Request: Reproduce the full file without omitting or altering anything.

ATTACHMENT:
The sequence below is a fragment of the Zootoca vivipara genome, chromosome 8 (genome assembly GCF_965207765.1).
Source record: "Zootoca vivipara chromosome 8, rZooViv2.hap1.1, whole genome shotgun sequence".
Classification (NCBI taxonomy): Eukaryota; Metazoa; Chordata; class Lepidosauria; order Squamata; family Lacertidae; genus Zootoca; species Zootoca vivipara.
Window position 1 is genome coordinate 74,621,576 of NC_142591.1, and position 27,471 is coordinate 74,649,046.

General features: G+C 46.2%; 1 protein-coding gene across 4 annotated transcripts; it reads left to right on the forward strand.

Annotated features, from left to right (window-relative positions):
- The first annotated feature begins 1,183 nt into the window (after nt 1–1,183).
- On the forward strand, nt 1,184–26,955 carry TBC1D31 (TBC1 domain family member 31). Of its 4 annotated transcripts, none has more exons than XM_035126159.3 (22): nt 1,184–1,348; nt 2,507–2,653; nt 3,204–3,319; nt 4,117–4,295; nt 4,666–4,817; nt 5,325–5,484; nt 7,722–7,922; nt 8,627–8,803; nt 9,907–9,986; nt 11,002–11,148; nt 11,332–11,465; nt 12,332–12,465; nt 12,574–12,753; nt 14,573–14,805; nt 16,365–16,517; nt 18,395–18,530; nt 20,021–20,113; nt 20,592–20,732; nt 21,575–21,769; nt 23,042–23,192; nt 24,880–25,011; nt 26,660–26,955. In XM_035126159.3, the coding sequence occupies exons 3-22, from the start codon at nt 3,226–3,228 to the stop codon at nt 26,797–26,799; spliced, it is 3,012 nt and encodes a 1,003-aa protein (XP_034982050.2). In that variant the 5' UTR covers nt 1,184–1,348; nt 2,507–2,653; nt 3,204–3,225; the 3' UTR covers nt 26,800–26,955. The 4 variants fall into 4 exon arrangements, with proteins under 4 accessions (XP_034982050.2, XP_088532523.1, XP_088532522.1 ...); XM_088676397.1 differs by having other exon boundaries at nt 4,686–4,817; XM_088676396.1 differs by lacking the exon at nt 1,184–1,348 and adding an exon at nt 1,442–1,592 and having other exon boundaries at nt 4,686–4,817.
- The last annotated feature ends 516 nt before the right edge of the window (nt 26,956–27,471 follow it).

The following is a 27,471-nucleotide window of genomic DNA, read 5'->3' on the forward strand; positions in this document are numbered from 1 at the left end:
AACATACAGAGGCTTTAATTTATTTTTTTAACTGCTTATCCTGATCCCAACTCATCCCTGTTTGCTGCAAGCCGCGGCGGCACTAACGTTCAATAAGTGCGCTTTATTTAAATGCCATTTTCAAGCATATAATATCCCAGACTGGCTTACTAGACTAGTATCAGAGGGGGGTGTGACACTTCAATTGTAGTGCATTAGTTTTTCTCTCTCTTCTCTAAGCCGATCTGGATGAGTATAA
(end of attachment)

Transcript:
The sequence below is a fragment of the Zootoca vivipara genome, chromosome 8 (genome assembly GCF_965207765.1).
Source record: "Zootoca vivipara chromosome 8, rZooViv2.hap1.1, whole genome shotgun sequence".
Classification (NCBI taxonomy): Eukaryota; Metazoa; Chordata; class Lepidosauria; order Squamata; family Lacertidae; genus Zootoca; species Zootoca vivipara.
Window position 1 is genome coordinate 74,621,576 of NC_142591.1, and position 27,471 is coordinate 74,649,046.

General features: G+C 46.2%; 1 protein-coding gene across 4 annotated transcripts; it reads left to right on the forward strand.

Annotated features, from left to right (window-relative positions):
- The first annotated feature begins 1,183 nt into the window (after nt 1–1,183).
- On the forward strand, nt 1,184–26,955 carry TBC1D31 (TBC1 domain family member 31). Of its 4 annotated transcripts, none has more exons than XM_035126159.3 (22): nt 1,184–1,348; nt 2,507–2,653; nt 3,204–3,319; nt 4,117–4,295; nt 4,666–4,817; nt 5,325–5,484; nt 7,722–7,922; nt 8,627–8,803; nt 9,907–9,986; nt 11,002–11,148; nt 11,332–11,465; nt 12,332–12,465; nt 12,574–12,753; nt 14,573–14,805; nt 16,365–16,517; nt 18,395–18,530; nt 20,021–20,113; nt 20,592–20,732; nt 21,575–21,769; nt 23,042–23,192; nt 24,880–25,011; nt 26,660–26,955. In XM_035126159.3, the coding sequence occupies exons 3-22, from the start codon at nt 3,226–3,228 to the stop codon at nt 26,797–26,799; spliced, it is 3,012 nt and encodes a 1,003-aa protein (XP_034982050.2). In that variant the 5' UTR covers nt 1,184–1,348; nt 2,507–2,653; nt 3,204–3,225; the 3' UTR covers nt 26,800–26,955. The 4 variants fall into 4 exon arrangements, with proteins under 4 accessions (XP_034982050.2, XP_088532523.1, XP_088532522.1 ...); XM_088676397.1 differs by having other exon boundaries at nt 4,686–4,817; XM_088676396.1 differs by lacking the exon at nt 1,184–1,348 and adding an exon at nt 1,442–1,592 and having other exon boundaries at nt 4,686–4,817.
- The last annotated feature ends 516 nt before the right edge of the window (nt 26,956–27,471 follow it).

The following is a 27,471-nucleotide window of genomic DNA, read 5'->3' on the forward strand; positions in this document are numbered from 1 at the left end:
AACATACAGAGGCTTTAATTTATTTTTTTAACTGCTTATCCTGATCCCAACTCATCCCTGTTTGCTGCAAGCCGCGGCGGCACTAACGTTCAATAAGTGCGCTTTATTTAAATGCCATTTTCAAGCATATAATATCCCAGACTGGCTTACTAGACTAGTATCAGAGGGGGGTGTGACACTTCAATTGTAGTGCATTAGTTTTTCTCTCTCTTCTCTAAGCCGATCTGGATGAGTATAA